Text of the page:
I thought that Locked Inside by Nancy Werlin was a overall good book. I found that it kept my attention good. I do have to say that it is at sometimes a little boring. In the beginning they spend most the time describing Marnie, who is the main character, I think that this helps to a point but they got a little carried away when they started to go into describing the computer game, and all of Marnie's bad habits. Then in the middle of the book it was really interesting and that kept me wanting to read more, but then again at the end they got into describing to much. I think I would probally recommened this to someone depending on their reading levels.
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1 of 1 people found the following review helpful By A Customer on October 30, 2000
Format: Hardcover
Marnie Skyedottir (it's ironically funny when you sound it out, which was Ms. Werlin's intent) has problems. Problems fitting in, problems at her prim and proper school, problems with her mother's death, problems with crazy people who lock other people in basements. And as if it's not enough, she's saddled with helping the gunshot-wounded Elf, an online comrade who came looking for her after her disappearance. Despite the fact that it's mainly a "thriller", this book is also about Marnie's self-discovery and acceptance of who she is and where she comes from; which is always present in the book, but isn't forced, thanks to the capability of the writer.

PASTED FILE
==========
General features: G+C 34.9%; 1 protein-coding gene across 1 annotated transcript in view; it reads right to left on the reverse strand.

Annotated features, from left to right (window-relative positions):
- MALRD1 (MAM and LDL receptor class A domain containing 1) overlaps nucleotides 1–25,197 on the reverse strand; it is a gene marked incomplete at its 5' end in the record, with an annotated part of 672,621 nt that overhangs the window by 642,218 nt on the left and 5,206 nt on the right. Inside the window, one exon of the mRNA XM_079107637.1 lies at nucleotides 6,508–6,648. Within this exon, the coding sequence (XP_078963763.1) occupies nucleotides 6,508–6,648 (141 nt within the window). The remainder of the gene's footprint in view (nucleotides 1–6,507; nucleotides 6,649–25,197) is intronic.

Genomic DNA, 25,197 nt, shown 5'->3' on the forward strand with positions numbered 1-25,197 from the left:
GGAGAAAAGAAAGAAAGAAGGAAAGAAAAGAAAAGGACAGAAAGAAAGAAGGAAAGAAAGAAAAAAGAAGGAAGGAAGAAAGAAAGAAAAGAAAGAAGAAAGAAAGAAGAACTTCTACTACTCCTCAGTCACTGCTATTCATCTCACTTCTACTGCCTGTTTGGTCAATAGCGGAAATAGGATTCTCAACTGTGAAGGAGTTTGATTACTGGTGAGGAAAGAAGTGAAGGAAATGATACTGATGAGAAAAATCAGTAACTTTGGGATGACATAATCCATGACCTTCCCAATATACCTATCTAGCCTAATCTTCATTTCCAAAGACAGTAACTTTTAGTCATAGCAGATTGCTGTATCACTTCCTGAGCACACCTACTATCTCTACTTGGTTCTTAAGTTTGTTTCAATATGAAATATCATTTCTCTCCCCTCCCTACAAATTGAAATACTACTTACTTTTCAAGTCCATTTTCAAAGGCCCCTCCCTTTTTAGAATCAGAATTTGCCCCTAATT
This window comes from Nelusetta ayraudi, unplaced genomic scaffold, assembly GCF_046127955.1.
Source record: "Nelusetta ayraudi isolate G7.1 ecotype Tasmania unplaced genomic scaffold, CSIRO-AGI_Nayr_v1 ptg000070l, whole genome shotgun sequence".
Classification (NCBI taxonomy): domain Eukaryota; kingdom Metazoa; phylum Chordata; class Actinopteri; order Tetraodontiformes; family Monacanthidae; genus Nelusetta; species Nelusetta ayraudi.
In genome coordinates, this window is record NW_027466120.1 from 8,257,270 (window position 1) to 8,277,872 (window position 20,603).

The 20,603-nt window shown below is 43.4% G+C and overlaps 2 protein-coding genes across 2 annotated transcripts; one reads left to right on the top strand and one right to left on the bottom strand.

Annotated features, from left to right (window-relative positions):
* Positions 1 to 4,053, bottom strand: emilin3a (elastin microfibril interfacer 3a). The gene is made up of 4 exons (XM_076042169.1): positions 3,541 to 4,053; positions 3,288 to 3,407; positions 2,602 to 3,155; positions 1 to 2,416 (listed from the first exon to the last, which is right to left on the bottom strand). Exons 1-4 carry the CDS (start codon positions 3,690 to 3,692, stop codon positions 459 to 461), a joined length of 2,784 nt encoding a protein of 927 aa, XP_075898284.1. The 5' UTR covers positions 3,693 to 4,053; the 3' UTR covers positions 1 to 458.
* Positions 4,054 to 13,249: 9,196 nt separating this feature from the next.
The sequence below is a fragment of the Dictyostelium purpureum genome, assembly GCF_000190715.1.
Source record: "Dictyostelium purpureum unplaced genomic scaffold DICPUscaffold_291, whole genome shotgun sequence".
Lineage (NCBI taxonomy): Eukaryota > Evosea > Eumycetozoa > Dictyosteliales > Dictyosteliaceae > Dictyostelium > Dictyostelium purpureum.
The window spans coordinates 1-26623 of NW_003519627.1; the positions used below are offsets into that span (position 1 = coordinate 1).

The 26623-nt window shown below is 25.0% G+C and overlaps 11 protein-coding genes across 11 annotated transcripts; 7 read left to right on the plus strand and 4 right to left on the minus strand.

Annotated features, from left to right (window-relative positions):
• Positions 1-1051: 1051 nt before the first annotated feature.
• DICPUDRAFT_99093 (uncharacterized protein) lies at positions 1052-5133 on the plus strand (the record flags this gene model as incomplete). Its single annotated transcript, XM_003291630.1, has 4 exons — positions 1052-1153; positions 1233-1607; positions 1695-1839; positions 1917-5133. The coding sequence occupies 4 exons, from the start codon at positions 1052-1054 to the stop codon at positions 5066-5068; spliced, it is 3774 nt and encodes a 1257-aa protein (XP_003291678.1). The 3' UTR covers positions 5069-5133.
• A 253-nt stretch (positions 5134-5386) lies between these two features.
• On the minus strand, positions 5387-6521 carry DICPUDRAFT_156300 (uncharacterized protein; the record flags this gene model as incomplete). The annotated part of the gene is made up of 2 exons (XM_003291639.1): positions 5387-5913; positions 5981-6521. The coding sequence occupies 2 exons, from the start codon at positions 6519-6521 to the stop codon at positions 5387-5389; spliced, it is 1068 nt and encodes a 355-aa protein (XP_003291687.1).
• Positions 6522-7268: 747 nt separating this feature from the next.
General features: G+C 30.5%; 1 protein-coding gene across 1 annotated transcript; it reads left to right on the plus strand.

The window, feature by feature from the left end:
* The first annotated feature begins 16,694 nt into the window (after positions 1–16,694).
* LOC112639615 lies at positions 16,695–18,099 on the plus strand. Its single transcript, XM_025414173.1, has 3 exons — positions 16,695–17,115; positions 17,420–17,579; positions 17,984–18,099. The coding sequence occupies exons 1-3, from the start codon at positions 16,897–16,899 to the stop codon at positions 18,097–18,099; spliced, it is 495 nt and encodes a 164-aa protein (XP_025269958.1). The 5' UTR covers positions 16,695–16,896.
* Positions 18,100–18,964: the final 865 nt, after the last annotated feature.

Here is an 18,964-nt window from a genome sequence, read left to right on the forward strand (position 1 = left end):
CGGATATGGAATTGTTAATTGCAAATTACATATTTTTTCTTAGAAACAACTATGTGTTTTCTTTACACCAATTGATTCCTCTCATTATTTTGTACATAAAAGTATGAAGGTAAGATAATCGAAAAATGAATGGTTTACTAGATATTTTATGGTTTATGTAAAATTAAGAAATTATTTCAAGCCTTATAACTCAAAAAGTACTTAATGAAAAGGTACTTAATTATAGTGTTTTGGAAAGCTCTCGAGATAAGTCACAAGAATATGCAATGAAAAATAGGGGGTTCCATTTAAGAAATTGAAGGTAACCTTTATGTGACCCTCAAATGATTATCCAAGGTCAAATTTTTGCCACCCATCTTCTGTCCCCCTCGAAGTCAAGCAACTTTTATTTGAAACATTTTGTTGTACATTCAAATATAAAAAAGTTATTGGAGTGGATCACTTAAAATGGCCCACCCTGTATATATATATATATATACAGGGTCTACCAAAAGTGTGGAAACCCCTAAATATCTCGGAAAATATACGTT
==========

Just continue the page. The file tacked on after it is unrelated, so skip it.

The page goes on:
This book has a lot of good points. It was an interesting read, and I had to keep myself from skipping ahead to see what happened to Marnie and Elf-boy, repeatedly. The online elements of Marnie's life were interesting, her banter with the Elf was fun; the small subplot of Paliopolis were especially good to an internet nut like myself. Marnie's avatar from Paliopolis, the Sorceress, helps her greatly during the course of the story, and I had to stop and wonder what this meant from a psychological standpoint - what else was the author trying to say? Marnie also gets encouragement from what she thinks her deceased mother might say or do in her situation, which plays out on several levels. Her conversations with the Elf in the basement were nothing less than what kept the book going the right way; Elf (we do learn his real name - don't want to spoil it) may have been a 'secondary' character, but he was sometimes more interesting than Marnie herself.